British Archaeology - September/October 2011

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maintained? Was construction a communal activity or resourced by a powerful ruler? Can we suggest, for example, a parallel with medieval rulers and view the road at Sharpstone as a highway built to enable a peripatetic lifestyle for the king’s household – the powerhouse of the local Cornovii tribe – as it migrated from one tribal centre (the Wrekin) to another (Old Oswestry)? What do such roads imply for the economic activity and longdistance exchange mechanisms for the communities who built them?

At Sharpstone perhaps we have a road built for movement of heavy goods and valuable livestock between the productive farmlands of the midlands plain and the mineral-rich resources of the Shropshire and Welsh uplands. This we cannot prove, but what we can challenge in future is the bland assumption that any road that is relatively straight, built with an agger and with a cambered, compacted stone surface, must be Roman. The work at Sharpstone Hill has shown that a pre-existing road was partially incorporated by Roman surveyors into the new network of roads they created, which has helped explain the rather illogical pattern from Watling Street west past Wroxeter towards Wales. There are other known examples of Roman roads that followed earlier routes, some with iron age dates for timber structures found beneath them. A fresh analysis of such roads, examining them from a prehistoric perspective, may significantly alter perceptions of the impact of Romanisation on Britain’s infrastructure.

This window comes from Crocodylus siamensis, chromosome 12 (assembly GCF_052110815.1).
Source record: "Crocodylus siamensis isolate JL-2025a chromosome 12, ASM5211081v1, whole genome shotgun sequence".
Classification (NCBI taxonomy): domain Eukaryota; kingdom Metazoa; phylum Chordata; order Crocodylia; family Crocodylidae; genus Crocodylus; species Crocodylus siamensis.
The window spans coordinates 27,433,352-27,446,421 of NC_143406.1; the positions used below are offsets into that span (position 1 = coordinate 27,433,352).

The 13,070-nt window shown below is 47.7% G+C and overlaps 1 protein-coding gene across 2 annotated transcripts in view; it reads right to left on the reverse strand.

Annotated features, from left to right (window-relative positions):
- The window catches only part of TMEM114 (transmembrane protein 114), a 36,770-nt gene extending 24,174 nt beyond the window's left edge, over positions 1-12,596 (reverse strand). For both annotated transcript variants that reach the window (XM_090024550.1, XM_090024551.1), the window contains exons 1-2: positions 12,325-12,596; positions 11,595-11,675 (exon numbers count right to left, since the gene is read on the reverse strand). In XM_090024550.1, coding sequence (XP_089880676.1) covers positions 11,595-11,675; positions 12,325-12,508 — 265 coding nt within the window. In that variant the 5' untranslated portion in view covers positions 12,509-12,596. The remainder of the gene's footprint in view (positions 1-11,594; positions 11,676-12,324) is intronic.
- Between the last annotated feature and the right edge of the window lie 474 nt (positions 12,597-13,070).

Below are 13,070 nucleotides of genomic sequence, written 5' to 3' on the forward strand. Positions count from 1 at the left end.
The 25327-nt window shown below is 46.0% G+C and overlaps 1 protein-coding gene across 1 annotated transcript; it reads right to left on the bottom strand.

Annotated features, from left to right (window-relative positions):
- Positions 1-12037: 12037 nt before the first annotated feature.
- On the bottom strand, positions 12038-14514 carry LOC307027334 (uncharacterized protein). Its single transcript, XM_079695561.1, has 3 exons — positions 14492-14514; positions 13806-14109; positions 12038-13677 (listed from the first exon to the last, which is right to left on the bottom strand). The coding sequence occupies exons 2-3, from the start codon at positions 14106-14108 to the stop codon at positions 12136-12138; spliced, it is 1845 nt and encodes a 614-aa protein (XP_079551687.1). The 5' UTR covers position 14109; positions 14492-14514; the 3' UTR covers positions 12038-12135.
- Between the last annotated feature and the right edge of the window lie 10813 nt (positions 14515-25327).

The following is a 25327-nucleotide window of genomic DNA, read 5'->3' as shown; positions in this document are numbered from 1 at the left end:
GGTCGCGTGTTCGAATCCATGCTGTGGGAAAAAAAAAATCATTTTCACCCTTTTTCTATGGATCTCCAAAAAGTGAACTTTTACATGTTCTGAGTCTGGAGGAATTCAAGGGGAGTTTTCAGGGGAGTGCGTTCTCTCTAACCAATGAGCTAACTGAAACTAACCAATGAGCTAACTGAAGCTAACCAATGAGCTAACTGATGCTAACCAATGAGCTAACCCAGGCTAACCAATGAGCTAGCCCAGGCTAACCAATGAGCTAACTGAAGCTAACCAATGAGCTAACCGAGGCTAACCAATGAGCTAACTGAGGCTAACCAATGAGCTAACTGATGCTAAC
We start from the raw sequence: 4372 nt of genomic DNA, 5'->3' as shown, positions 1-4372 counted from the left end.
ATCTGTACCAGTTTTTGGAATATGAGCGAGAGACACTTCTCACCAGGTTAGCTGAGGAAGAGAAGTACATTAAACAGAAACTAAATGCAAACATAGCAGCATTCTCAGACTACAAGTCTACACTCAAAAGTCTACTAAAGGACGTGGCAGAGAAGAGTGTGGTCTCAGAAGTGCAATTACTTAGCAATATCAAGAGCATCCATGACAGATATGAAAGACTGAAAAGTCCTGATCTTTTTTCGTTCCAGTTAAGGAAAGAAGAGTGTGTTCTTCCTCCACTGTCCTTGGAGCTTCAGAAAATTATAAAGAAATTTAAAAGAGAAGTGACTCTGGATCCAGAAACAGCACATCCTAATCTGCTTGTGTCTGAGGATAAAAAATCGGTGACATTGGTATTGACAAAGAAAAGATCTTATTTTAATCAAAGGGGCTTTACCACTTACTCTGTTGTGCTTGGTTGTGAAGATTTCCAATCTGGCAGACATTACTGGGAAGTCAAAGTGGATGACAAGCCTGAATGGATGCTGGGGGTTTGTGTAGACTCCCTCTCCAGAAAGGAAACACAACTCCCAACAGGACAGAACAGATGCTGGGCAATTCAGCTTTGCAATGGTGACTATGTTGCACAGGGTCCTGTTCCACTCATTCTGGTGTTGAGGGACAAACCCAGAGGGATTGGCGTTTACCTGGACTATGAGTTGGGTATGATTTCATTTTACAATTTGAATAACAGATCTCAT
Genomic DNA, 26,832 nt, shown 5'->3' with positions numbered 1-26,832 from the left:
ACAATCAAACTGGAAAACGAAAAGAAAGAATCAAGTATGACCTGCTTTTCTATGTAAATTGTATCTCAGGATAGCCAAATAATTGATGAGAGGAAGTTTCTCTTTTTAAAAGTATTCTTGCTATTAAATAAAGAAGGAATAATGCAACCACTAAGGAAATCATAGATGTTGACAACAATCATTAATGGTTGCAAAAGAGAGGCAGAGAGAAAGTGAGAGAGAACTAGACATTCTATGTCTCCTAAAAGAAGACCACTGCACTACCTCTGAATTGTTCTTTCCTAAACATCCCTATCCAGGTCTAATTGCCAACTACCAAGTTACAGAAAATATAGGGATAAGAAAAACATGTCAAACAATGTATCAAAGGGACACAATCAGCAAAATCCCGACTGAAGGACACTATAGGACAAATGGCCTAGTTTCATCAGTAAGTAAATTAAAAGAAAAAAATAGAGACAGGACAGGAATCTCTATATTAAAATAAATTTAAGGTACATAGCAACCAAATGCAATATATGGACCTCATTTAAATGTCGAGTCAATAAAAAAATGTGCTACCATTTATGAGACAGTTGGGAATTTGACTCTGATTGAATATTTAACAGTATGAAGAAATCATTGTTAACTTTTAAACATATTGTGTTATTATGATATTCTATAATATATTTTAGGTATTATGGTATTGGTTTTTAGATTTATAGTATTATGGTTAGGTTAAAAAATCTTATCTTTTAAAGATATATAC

It is also important to avoid potential misinterpretation of terminology, so that we understand the nuances that distinguish a road from a route, a track, or a highway. Finally as archaeologists we ought to apply the principles of scientific dating, using multiple samples to corroborate results and a variety of techniques to help confirm the calculated dates, as standard procedure for the vast majority of investigations. We rely too much on serendipity in finding distinctive pottery in the fill of a feature in order to date a site. We need to mature as a discipline, and instead realise the full potential of other means of dating, so that we can establish the chronology

The first sign of a made road was an elder brushwood layer that consolidated the mud of a track used by cattle (scale 2m). Later road surfaces can be seen above it in section (below)

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After careful removal of a road surface that may have been used by Roman vehicles, but not built by Roman engineers, a prehistoric road is revealed. Wheel ruts run parallel to a line of stakeholes near the edge of iron age road 2b (scales 1m/2m)

of what might otherwise appear to be unexciting remains, whose true age could be concealed by lazy assumptions.

For example if such an approach was taken throughout the country and applied to the ubiquitous field system or enclosure ditch, how might the quantity of dates assembled help to refine our understanding of the development of the prehistoric and later landscape? Perhaps every regional research framework should have two overriding research aims before focusing on period-specific themes. These would be to establish the ancient communication system, and to apply scientific dating routinely and intelligently so that we can refine our knowledge of almost all archaeological evidence, rather than relying on techniques and preconceptions that were developed 50 years or more ago!

Tim Malim is technical discipline manager for archaeology and heritage at SLR Consulting; Laurence Hayes is an associate archaeologist at SLR. The archaeological programme was commissioned by Malcolm Lawer of Tarmac, and the fieldwork was completed by SLR Consulting with Gerry Martin Associates. The analysis programme





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